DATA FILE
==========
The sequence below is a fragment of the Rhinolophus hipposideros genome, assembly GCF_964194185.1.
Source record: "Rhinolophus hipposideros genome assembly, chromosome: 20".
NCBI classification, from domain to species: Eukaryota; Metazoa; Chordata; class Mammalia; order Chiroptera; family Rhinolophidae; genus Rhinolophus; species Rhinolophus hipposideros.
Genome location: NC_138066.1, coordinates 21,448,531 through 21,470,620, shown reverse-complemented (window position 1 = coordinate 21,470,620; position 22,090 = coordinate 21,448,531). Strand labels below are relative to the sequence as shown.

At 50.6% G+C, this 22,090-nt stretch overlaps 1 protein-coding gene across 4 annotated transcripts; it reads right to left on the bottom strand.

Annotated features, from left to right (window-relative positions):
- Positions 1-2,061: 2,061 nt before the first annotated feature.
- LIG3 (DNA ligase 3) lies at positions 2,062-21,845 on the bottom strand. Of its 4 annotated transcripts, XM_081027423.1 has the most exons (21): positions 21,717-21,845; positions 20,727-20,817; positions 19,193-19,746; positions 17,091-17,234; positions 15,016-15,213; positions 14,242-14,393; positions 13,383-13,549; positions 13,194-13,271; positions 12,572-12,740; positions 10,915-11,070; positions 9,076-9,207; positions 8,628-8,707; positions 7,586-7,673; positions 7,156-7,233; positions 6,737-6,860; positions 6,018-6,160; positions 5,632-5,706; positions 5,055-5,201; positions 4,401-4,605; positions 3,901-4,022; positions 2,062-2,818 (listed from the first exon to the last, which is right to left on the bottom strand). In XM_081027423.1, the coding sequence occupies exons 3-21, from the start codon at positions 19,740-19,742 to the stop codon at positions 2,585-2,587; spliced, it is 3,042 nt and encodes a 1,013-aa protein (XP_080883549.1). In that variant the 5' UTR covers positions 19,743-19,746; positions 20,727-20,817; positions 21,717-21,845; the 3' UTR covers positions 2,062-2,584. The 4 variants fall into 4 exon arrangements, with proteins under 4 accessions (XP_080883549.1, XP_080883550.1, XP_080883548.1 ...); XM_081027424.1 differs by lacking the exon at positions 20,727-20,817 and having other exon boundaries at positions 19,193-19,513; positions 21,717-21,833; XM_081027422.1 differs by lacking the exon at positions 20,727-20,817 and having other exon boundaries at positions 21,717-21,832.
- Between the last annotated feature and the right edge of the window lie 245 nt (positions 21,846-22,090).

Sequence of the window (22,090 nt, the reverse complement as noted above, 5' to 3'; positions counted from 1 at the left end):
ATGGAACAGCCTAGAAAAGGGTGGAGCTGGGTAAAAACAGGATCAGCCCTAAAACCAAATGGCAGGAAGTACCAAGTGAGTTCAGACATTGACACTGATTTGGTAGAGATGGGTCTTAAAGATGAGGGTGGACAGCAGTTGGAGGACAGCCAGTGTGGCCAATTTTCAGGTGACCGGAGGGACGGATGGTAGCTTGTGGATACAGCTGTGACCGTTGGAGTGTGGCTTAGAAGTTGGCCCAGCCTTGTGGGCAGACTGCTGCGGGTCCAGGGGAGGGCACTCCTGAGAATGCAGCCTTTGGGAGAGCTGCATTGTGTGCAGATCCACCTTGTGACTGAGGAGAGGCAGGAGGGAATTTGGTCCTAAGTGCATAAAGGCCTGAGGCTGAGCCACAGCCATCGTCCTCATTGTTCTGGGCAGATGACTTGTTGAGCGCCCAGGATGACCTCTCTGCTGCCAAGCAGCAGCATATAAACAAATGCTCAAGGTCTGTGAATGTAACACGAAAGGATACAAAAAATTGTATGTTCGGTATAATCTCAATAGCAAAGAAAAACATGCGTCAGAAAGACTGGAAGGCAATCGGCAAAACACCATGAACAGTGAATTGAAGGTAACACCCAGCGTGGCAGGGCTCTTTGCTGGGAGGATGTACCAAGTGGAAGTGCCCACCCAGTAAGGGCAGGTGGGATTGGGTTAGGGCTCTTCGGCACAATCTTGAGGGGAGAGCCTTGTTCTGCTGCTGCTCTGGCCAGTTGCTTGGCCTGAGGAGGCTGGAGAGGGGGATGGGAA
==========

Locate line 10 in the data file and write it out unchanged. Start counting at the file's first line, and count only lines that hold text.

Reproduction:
Sequence of the window (22,090 nt, the reverse complement as noted above, 5' to 3'; positions counted from 1 at the left end):